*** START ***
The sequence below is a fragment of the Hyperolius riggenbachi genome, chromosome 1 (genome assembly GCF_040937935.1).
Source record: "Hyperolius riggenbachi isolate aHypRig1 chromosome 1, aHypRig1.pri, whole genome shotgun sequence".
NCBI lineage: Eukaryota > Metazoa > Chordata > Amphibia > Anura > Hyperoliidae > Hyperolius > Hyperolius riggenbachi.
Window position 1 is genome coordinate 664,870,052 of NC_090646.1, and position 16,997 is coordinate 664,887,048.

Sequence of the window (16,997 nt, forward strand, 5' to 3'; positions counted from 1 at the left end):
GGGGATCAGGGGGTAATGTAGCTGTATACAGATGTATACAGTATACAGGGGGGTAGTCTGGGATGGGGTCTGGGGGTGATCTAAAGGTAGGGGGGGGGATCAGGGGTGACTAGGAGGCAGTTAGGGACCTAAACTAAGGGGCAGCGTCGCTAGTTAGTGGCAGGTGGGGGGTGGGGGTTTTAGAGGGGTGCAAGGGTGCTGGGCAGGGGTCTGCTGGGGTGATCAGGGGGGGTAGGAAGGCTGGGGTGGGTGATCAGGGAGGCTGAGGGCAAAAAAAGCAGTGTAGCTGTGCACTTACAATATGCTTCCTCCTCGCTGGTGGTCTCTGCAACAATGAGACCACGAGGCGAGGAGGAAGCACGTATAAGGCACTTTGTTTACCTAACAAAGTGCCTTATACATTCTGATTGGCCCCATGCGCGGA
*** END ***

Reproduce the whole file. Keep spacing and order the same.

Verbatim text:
The sequence below is a fragment of the Hyperolius riggenbachi genome, chromosome 1 (genome assembly GCF_040937935.1).
Source record: "Hyperolius riggenbachi isolate aHypRig1 chromosome 1, aHypRig1.pri, whole genome shotgun sequence".
NCBI lineage: Eukaryota > Metazoa > Chordata > Amphibia > Anura > Hyperoliidae > Hyperolius > Hyperolius riggenbachi.
Window position 1 is genome coordinate 664,870,052 of NC_090646.1, and position 16,997 is coordinate 664,887,048.

Sequence of the window (16,997 nt, forward strand, 5' to 3'; positions counted from 1 at the left end):
GGGGATCAGGGGGTAATGTAGCTGTATACAGATGTATACAGTATACAGGGGGGTAGTCTGGGATGGGGTCTGGGGGTGATCTAAAGGTAGGGGGGGGGATCAGGGGTGACTAGGAGGCAGTTAGGGACCTAAACTAAGGGGCAGCGTCGCTAGTTAGTGGCAGGTGGGGGGTGGGGGTTTTAGAGGGGTGCAAGGGTGCTGGGCAGGGGTCTGCTGGGGTGATCAGGGGGGGTAGGAAGGCTGGGGTGGGTGATCAGGGAGGCTGAGGGCAAAAAAAGCAGTGTAGCTGTGCACTTACAATATGCTTCCTCCTCGCTGGTGGTCTCTGCAACAATGAGACCACGAGGCGAGGAGGAAGCACGTATAAGGCACTTTGTTTACCTAACAAAGTGCCTTATACATTCTGATTGGCCCCATGCGCGGA